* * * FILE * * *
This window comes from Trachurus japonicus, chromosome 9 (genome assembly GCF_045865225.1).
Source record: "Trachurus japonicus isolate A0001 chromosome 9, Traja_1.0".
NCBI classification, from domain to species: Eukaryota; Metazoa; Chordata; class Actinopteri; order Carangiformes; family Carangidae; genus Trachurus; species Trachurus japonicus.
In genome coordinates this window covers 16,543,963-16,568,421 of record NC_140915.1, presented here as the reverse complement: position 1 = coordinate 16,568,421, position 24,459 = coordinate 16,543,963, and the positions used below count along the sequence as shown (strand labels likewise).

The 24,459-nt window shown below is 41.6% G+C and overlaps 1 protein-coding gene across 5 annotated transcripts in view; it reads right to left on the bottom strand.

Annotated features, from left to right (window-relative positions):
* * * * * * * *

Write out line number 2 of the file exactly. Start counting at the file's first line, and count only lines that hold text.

Source record: "Trachurus japonicus isolate A0001 chromosome 9, Traja_1.0".